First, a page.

Identification of Genes Controlling Growth Polarity in the Budding Yeast Saccharomyces cerevisiae: A Possible Role of N-Glycosylation and Involvement of the Exocyst Complex
G. Mondésert, D. J. Clarke, S. I. Reed

Abstract

The regulation of secretion polarity and cell surface growth during the cell cycle is critical for proper morphogenesis and viability of Saccharomyces cerevisiae. A shift from isotropic cell surface growth to polarized growth is necessary for bud emergence and a repolarization of secretion to the bud neck is necessary for cell separation. Although alterations in the actin cytoskeleton have been implicated in these changes in secretion polarity, clearly other cellular systems involved in secretion are likely to be targets of cell cycle regulation. To investigate mechanisms coupling cell cycle progression to changes in secretion polarity in parallel with and downstream of regulation of actin polarization, we implemented a screen for mutants defective specifically in polarized growth but with normal actin cytoskeleton structure. These mutants fell into three classes: those partially defective in N-glycosylation, those linked to specific defects in the exocyst, and a third class neither defective in glycosylation nor linked to the exocyst. These results raise the possibility that changes in N-linked glycosylation may be involved in a signal linking cell cycle progression and secretion polarity and that the exocyst may have regulatory functions in coupling the secretory machinery to the polarized actin cytoskeleton.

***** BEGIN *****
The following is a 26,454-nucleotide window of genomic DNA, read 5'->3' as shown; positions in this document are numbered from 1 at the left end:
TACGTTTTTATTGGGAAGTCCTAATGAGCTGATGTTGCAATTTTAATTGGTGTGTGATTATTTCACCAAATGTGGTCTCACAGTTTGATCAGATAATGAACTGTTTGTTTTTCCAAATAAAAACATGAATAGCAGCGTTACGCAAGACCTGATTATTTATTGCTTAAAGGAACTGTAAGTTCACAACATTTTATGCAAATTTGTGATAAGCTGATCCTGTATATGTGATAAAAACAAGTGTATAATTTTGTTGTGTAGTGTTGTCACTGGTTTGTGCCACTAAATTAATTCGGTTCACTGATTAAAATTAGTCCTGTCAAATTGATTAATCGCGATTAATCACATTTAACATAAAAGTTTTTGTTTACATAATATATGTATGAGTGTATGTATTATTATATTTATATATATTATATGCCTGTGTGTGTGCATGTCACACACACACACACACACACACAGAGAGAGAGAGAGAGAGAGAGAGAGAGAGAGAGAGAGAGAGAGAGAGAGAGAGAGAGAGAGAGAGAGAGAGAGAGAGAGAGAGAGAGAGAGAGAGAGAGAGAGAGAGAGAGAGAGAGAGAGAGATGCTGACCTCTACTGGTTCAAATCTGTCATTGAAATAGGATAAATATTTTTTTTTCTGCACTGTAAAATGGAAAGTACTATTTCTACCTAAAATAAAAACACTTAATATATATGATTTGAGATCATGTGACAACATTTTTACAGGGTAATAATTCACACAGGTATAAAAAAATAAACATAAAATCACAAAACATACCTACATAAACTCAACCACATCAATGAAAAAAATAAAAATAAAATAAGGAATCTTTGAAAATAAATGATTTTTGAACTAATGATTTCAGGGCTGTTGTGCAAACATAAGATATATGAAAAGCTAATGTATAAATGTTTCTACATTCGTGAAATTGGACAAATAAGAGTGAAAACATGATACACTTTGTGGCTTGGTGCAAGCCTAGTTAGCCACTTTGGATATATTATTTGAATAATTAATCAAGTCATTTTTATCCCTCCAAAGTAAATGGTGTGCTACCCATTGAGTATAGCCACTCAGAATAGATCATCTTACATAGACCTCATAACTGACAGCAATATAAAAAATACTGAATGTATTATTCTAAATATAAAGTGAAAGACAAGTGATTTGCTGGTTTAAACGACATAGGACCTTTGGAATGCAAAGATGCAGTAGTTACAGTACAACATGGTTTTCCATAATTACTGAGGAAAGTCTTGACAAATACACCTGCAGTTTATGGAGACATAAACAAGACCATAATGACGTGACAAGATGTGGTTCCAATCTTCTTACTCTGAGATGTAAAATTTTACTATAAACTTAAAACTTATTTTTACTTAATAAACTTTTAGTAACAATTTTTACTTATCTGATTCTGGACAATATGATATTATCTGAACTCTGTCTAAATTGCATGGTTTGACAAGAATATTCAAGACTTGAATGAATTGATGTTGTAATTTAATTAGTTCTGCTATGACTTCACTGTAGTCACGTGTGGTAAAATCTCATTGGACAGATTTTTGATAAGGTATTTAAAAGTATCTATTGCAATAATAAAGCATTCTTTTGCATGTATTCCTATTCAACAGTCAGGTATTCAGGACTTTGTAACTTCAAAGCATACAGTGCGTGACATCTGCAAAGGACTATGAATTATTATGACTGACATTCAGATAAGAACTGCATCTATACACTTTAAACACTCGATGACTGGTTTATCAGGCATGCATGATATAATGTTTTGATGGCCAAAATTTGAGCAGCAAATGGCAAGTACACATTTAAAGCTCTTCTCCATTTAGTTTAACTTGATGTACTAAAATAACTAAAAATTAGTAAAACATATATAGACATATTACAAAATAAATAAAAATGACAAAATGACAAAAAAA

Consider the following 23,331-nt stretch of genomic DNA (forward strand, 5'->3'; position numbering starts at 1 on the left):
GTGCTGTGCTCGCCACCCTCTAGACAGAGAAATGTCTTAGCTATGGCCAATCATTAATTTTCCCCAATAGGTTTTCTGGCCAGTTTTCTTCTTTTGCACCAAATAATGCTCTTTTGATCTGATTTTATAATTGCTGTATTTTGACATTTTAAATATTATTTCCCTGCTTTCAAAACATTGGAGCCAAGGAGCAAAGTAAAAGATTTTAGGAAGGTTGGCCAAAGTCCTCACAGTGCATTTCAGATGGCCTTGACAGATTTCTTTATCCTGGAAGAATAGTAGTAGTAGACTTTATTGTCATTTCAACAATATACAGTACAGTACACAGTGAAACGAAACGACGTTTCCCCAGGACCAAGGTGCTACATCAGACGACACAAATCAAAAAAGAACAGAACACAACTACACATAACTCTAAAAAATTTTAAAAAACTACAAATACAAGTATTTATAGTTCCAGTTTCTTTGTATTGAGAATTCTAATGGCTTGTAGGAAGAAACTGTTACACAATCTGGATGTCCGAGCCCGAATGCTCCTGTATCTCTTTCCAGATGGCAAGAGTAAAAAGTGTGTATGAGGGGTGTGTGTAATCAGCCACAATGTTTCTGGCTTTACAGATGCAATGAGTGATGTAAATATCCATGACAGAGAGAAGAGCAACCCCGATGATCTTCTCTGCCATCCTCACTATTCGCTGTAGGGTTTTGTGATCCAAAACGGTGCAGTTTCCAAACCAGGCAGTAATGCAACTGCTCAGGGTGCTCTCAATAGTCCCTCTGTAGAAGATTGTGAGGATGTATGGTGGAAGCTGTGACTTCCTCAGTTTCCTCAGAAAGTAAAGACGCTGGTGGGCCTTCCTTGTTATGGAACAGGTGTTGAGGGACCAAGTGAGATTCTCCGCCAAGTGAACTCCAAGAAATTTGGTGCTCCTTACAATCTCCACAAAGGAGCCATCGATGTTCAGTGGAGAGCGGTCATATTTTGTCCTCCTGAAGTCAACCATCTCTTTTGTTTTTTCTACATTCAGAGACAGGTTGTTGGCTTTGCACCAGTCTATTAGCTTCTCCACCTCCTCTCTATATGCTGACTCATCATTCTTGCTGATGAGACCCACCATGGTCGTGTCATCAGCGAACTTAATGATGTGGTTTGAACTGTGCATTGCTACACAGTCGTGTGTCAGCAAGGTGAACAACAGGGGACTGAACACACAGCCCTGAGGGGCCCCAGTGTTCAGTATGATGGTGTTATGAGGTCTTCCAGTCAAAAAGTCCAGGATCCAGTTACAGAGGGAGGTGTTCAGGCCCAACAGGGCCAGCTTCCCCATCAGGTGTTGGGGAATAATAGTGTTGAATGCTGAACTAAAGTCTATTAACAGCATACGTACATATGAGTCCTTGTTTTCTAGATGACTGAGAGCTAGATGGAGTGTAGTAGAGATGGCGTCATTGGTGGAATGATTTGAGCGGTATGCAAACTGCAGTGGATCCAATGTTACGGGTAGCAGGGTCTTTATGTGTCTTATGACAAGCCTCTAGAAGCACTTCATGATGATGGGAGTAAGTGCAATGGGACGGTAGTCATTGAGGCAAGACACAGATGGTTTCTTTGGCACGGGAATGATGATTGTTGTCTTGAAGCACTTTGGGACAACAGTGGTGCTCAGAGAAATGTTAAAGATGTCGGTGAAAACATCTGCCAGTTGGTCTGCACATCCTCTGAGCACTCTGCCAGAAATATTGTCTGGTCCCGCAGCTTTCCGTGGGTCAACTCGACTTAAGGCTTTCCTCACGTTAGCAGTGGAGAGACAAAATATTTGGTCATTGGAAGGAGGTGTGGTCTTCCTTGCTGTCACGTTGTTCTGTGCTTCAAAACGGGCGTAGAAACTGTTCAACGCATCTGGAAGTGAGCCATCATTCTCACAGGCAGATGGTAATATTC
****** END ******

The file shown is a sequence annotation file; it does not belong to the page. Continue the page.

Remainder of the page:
• Received March 3, 1997.
  • Accepted June 19, 1997.